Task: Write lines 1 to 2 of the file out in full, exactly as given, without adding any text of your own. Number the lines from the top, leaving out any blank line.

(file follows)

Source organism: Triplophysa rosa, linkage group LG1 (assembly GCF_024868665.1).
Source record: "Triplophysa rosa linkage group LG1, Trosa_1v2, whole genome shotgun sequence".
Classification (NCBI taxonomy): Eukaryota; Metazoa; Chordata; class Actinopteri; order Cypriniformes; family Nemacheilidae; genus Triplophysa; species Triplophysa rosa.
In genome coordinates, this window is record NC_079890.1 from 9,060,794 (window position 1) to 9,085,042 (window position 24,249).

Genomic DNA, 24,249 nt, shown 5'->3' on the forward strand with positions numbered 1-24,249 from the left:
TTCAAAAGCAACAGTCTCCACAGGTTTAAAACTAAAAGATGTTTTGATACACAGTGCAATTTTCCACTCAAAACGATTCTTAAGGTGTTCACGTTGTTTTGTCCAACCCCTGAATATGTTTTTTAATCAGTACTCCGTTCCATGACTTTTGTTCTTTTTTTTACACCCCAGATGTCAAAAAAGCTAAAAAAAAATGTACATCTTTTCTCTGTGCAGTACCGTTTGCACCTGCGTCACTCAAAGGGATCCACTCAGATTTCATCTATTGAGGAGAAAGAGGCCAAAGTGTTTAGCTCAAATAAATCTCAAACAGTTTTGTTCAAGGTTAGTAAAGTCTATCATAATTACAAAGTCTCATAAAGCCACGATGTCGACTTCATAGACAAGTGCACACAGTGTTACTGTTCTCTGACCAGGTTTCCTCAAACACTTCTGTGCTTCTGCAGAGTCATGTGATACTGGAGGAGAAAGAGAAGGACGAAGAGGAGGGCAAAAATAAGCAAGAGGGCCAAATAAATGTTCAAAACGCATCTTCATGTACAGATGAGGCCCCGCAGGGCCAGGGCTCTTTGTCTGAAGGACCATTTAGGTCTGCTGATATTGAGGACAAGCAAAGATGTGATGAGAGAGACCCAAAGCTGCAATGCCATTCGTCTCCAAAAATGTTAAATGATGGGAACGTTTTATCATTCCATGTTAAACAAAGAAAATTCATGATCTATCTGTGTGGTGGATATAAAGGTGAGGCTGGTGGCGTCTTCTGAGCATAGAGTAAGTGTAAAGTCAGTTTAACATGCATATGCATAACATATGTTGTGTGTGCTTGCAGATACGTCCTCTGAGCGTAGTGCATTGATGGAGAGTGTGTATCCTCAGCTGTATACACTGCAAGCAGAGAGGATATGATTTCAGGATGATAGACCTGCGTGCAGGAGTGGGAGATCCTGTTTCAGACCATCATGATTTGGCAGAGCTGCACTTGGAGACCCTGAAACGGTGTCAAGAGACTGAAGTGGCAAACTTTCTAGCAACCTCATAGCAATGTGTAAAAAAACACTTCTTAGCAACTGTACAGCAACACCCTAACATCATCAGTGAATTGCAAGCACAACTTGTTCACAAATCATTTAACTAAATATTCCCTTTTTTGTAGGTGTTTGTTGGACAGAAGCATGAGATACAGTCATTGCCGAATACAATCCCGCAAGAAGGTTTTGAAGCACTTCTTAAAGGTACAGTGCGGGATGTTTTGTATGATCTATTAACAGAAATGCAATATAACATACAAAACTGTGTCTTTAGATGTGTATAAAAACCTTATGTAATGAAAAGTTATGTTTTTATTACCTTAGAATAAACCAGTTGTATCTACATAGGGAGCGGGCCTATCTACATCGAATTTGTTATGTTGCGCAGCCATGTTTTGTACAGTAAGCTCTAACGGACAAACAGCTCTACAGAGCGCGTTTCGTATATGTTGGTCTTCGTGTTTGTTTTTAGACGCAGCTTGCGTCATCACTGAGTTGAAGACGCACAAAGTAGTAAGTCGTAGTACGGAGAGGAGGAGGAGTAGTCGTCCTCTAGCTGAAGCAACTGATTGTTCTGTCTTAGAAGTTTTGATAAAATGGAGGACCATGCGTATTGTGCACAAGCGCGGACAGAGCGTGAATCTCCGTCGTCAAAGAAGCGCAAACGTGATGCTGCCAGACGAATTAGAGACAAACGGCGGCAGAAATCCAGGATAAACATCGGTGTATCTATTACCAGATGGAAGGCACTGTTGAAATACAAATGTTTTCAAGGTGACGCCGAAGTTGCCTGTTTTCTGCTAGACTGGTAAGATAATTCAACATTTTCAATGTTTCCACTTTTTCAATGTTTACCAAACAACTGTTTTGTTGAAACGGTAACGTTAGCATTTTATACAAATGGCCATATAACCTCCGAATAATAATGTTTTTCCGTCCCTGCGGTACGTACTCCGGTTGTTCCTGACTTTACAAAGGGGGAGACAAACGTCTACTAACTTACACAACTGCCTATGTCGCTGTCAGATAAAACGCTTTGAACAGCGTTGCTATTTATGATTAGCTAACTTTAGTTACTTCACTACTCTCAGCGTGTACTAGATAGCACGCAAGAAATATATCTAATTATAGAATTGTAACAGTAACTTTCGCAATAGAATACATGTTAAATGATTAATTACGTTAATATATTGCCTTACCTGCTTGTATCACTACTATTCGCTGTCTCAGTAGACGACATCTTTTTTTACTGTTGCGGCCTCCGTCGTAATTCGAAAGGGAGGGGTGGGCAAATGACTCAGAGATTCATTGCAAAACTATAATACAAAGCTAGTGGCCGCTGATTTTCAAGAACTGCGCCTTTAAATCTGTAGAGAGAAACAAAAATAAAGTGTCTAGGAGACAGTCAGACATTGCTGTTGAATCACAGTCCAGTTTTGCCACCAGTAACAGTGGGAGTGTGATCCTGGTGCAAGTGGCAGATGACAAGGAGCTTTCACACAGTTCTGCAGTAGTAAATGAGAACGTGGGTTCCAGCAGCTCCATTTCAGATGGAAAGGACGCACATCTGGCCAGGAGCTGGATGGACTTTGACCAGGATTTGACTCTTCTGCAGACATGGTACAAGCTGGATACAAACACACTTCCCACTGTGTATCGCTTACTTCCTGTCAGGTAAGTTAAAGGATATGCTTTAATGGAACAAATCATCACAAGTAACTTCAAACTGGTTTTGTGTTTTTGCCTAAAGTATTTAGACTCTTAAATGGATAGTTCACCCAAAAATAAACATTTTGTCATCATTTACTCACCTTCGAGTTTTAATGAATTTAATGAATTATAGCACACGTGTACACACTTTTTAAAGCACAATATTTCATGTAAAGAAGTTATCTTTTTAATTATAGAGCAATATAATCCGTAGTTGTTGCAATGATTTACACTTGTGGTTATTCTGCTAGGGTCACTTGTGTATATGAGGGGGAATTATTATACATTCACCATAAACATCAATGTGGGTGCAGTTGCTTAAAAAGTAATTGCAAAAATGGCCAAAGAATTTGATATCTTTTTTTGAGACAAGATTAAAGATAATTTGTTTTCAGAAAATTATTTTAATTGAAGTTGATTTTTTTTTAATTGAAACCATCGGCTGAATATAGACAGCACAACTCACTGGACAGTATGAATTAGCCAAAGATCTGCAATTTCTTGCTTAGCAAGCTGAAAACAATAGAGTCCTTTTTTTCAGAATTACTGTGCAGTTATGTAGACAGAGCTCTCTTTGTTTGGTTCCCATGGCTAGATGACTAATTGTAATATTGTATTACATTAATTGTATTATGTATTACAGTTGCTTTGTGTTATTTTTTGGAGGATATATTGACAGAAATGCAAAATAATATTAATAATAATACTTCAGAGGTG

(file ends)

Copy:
Source organism: Triplophysa rosa, linkage group LG1 (assembly GCF_024868665.1).
Source record: "Triplophysa rosa linkage group LG1, Trosa_1v2, whole genome shotgun sequence".